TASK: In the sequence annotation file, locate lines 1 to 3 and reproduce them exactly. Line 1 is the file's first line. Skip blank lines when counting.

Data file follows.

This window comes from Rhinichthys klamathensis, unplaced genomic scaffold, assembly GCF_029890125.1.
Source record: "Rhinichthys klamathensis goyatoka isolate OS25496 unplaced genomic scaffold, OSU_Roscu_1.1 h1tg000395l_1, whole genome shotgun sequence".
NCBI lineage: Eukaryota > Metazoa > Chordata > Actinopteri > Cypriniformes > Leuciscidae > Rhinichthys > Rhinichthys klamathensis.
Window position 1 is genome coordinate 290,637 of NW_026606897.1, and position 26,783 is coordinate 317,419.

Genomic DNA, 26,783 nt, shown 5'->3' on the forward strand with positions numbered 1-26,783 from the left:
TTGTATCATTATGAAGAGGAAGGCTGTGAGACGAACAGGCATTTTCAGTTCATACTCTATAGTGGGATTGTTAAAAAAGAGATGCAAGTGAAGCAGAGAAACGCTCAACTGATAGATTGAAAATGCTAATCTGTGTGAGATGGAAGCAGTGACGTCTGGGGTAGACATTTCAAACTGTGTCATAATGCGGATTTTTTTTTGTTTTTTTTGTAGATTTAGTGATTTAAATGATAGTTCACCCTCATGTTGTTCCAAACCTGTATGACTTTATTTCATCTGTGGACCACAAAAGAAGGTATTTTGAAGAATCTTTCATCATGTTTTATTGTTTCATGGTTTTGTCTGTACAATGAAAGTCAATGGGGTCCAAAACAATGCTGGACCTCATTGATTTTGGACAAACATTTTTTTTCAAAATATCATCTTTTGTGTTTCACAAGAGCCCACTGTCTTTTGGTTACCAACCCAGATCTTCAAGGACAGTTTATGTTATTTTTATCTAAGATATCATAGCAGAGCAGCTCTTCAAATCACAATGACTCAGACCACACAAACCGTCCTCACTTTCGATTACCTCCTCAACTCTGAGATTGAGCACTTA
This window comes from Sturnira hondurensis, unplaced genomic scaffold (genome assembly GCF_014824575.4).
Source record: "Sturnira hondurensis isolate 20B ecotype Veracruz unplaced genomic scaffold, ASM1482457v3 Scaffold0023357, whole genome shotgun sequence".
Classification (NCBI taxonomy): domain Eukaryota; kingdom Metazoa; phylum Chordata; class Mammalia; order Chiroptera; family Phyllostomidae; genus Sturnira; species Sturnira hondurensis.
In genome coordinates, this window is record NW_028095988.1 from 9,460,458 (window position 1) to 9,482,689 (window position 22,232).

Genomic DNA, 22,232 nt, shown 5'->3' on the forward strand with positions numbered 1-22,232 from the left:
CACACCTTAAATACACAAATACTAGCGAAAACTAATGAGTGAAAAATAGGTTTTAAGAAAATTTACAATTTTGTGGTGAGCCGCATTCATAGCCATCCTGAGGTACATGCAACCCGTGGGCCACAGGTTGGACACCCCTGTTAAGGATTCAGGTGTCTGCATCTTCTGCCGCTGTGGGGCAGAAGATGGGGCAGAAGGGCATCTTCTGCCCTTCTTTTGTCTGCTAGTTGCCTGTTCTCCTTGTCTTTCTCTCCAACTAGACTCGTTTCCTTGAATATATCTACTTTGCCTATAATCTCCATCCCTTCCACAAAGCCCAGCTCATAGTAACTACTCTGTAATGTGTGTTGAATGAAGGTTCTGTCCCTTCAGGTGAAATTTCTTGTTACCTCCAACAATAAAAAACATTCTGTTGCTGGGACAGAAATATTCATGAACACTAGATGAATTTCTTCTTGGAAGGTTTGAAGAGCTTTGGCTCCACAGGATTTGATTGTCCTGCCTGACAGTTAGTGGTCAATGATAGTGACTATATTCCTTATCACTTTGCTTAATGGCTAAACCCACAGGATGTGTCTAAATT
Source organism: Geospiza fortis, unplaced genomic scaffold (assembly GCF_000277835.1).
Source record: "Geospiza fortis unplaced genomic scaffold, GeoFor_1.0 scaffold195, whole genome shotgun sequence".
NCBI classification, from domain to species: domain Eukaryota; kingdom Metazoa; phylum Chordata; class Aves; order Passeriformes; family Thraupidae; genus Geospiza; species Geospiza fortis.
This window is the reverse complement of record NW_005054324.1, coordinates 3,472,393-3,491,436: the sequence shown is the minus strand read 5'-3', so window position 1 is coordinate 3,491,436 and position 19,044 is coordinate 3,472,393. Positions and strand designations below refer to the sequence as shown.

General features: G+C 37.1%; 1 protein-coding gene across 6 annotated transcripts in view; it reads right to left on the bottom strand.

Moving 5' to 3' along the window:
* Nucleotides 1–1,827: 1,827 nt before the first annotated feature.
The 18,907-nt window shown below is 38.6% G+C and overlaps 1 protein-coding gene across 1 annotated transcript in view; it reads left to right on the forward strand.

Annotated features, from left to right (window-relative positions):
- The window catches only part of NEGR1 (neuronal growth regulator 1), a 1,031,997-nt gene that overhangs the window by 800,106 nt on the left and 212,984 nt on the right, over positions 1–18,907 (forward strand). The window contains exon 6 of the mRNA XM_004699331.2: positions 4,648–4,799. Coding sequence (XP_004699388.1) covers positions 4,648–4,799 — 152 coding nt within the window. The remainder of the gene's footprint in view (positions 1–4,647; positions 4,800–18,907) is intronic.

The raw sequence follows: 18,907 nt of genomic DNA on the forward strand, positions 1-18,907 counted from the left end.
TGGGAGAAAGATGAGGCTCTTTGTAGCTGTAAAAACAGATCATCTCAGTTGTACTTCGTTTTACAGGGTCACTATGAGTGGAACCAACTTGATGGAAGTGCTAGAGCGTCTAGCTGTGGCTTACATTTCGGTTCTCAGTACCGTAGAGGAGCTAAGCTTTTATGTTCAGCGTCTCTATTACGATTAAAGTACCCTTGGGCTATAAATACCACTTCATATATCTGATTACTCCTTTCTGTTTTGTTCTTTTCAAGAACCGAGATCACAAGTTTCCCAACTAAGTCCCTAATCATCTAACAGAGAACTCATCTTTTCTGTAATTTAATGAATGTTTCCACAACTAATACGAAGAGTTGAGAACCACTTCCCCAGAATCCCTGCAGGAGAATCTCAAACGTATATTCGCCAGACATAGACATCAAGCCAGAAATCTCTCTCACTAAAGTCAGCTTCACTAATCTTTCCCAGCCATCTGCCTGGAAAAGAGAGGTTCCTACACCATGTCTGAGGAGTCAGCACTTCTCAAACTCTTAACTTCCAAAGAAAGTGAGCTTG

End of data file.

This window comes from Rhinichthys klamathensis, unplaced genomic scaffold, assembly GCF_029890125.1.
Source record: "Rhinichthys klamathensis goyatoka isolate OS25496 unplaced genomic scaffold, OSU_Roscu_1.1 h1tg000395l_1, whole genome shotgun sequence".
NCBI lineage: Eukaryota > Metazoa > Chordata > Actinopteri > Cypriniformes > Leuciscidae > Rhinichthys > Rhinichthys klamathensis.